His first order of business was to inspect the Guard of Honour. President Ali, though having no military experience, marched crisply as he did his inspection. This was followed immediately by the ceremonial 21-gun salute.

It was patriotism at its best, but it was just the beginning of a simple yet significant event, which was coordinated in conformity with COVID-19 measures. Unlike previous years, attendees, because of the COVID-19 pandemic, added face masks to their attire, and were subjected to a temperature check. They were also required to sanitise their hands.
The necessary precautions, however, did not restrict the moderate celebrations which started immediately after President Ali and his wife, First Lady Arya Ali, were escorted to their seats on a well-decorated stage.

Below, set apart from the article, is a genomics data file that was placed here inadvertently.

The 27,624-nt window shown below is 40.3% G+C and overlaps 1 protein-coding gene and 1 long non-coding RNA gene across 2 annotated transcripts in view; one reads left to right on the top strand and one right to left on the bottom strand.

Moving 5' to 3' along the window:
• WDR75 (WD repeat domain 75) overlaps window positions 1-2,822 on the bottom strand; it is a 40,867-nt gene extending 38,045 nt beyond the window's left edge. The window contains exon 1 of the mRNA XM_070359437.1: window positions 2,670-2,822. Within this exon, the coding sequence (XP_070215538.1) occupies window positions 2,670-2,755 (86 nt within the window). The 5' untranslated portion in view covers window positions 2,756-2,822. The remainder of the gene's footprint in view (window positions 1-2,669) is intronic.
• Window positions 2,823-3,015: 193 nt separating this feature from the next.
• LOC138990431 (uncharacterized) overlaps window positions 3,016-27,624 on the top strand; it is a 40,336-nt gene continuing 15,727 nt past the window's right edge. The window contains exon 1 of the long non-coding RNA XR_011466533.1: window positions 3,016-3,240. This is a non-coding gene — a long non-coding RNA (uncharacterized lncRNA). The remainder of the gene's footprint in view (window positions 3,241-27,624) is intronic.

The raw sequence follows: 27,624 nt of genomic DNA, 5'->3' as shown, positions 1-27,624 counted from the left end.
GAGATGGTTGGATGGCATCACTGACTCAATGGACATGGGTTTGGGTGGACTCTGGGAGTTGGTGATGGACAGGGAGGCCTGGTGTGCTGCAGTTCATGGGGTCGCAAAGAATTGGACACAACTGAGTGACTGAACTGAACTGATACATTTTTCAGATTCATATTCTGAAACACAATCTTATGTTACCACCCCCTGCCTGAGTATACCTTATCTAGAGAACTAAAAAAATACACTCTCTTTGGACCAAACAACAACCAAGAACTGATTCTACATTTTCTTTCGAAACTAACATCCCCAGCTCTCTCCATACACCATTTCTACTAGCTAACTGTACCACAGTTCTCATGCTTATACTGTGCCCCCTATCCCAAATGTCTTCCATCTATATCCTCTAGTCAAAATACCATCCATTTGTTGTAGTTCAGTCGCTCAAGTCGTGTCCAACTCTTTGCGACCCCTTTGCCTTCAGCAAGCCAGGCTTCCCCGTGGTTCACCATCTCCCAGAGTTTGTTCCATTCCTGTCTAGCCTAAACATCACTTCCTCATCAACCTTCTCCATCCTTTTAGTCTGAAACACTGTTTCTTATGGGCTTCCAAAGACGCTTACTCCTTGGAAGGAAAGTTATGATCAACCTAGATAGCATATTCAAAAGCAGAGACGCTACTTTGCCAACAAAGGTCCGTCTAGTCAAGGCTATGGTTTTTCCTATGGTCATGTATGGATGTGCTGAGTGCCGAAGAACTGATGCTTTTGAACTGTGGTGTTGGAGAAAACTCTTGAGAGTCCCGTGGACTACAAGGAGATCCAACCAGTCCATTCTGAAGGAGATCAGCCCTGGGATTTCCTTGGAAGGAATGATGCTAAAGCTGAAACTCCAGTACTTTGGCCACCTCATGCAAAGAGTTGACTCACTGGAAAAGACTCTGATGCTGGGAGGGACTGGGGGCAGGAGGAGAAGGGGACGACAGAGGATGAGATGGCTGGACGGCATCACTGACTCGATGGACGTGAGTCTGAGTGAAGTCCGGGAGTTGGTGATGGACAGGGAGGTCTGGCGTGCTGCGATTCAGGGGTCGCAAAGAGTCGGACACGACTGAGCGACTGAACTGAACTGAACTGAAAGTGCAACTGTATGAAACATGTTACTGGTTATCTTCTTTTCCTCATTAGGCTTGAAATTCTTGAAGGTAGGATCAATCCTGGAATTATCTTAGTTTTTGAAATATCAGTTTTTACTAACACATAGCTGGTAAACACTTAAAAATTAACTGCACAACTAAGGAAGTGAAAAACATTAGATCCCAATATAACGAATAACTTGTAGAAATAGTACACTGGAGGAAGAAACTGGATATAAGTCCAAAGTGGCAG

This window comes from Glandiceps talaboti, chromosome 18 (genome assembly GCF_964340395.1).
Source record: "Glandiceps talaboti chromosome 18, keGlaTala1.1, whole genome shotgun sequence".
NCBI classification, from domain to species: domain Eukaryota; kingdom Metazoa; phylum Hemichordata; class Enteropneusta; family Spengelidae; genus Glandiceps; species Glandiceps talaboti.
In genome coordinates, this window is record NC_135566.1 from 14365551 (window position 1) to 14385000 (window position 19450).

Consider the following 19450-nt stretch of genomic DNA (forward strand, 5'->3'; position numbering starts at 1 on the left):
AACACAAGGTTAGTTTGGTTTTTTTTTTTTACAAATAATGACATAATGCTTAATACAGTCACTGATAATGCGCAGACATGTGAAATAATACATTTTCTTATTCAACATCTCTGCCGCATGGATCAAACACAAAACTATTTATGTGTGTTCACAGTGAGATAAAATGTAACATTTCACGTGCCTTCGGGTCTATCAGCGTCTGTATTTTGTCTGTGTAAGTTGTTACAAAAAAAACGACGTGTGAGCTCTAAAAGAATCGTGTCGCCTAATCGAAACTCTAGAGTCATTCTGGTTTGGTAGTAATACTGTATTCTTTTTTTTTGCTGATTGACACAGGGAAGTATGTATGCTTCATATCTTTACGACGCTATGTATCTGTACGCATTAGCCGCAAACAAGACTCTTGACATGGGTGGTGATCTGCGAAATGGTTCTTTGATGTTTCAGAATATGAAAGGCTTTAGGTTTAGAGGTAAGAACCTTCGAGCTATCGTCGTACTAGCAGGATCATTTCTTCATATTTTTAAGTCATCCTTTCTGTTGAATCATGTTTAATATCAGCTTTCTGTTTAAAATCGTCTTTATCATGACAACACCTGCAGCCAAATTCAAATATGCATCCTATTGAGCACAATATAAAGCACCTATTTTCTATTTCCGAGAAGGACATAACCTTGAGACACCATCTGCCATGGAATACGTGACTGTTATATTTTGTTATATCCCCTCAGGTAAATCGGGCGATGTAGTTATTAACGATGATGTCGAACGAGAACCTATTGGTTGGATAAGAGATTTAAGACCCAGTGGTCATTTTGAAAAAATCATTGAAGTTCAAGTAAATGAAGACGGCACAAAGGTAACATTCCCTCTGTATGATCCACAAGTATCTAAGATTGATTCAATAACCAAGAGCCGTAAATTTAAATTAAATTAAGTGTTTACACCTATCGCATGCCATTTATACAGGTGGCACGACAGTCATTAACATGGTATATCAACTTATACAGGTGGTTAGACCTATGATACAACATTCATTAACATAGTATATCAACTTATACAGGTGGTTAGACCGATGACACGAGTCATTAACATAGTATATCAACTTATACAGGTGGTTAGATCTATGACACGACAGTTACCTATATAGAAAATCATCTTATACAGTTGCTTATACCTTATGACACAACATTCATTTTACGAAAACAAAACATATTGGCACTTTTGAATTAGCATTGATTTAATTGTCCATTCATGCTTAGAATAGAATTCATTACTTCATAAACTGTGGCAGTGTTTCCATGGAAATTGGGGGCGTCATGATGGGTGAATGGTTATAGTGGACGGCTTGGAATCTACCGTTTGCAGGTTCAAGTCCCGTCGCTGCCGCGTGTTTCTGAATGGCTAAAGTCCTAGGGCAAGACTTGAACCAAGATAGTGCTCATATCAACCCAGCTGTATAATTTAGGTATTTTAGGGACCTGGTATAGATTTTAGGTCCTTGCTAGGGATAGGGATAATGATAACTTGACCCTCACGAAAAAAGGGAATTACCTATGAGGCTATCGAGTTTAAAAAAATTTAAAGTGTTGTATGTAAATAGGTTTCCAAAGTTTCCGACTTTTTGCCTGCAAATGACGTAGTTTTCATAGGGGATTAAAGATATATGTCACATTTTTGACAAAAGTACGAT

Their view was of the people who turned out to “inaugurate” President Ali, and the crowd’s view was exactly what they wanted to see: The President of a bountiful and diverse nation, who was sworn in after the conclusion of the country’s longest general and regional elections, and during a time when the world is fighting an invisible enemy called COVID-19.
While the view remained the same, there were added attractions, but like any honourable event, it started with the National Anthem, which was played by the Guyana Police Force Military Band, and was followed by prayers from different faiths, a subtle indication of Guyana’s pluralistic society.

What better to follow than one of the country’s most patriotic songs, “Oh beautiful Guyana”, which was performed by the Guyana Police Force Military Band.